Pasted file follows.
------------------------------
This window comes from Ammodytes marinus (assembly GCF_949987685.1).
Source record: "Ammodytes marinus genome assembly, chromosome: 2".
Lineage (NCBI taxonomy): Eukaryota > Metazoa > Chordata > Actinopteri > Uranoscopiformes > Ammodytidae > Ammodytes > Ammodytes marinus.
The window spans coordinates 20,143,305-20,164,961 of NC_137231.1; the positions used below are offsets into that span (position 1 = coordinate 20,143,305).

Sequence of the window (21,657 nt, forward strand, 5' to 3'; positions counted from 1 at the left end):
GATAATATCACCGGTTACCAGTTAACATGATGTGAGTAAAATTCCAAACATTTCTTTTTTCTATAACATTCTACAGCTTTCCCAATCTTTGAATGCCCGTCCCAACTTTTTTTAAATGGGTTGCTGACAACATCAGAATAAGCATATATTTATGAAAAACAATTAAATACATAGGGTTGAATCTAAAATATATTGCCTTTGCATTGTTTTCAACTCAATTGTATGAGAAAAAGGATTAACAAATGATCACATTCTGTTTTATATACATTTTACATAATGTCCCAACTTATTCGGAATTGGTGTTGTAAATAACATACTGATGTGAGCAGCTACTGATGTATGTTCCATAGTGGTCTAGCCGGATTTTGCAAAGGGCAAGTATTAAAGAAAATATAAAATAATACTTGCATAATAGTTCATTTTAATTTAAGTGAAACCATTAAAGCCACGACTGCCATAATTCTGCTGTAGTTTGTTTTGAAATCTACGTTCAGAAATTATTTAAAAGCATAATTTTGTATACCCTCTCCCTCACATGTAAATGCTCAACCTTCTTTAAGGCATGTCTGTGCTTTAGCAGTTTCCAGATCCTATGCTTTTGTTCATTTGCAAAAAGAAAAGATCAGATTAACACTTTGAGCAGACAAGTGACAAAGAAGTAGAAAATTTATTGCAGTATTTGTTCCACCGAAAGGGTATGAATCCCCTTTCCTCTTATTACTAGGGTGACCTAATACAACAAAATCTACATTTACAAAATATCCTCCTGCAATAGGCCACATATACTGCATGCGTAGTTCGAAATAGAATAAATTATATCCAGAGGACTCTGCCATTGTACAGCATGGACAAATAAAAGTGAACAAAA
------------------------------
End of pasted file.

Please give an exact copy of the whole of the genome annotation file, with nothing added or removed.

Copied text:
This window comes from Ammodytes marinus (assembly GCF_949987685.1).
Source record: "Ammodytes marinus genome assembly, chromosome: 2".
Lineage (NCBI taxonomy): Eukaryota > Metazoa > Chordata > Actinopteri > Uranoscopiformes > Ammodytidae > Ammodytes > Ammodytes marinus.
The window spans coordinates 20,143,305-20,164,961 of NC_137231.1; the positions used below are offsets into that span (position 1 = coordinate 20,143,305).

Sequence of the window (21,657 nt, forward strand, 5' to 3'; positions counted from 1 at the left end):
GATAATATCACCGGTTACCAGTTAACATGATGTGAGTAAAATTCCAAACATTTCTTTTTTCTATAACATTCTACAGCTTTCCCAATCTTTGAATGCCCGTCCCAACTTTTTTTAAATGGGTTGCTGACAACATCAGAATAAGCATATATTTATGAAAAACAATTAAATACATAGGGTTGAATCTAAAATATATTGCCTTTGCATTGTTTTCAACTCAATTGTATGAGAAAAAGGATTAACAAATGATCACATTCTGTTTTATATACATTTTACATAATGTCCCAACTTATTCGGAATTGGTGTTGTAAATAACATACTGATGTGAGCAGCTACTGATGTATGTTCCATAGTGGTCTAGCCGGATTTTGCAAAGGGCAAGTATTAAAGAAAATATAAAATAATACTTGCATAATAGTTCATTTTAATTTAAGTGAAACCATTAAAGCCACGACTGCCATAATTCTGCTGTAGTTTGTTTTGAAATCTACGTTCAGAAATTATTTAAAAGCATAATTTTGTATACCCTCTCCCTCACATGTAAATGCTCAACCTTCTTTAAGGCATGTCTGTGCTTTAGCAGTTTCCAGATCCTATGCTTTTGTTCATTTGCAAAAAGAAAAGATCAGATTAACACTTTGAGCAGACAAGTGACAAAGAAGTAGAAAATTTATTGCAGTATTTGTTCCACCGAAAGGGTATGAATCCCCTTTCCTCTTATTACTAGGGTGACCTAATACAACAAAATCTACATTTACAAAATATCCTCCTGCAATAGGCCACATATACTGCATGCGTAGTTCGAAATAGAATAAATTATATCCAGAGGACTCTGCCATTGTACAGCATGGACAAATAAAAGTGAACAAAA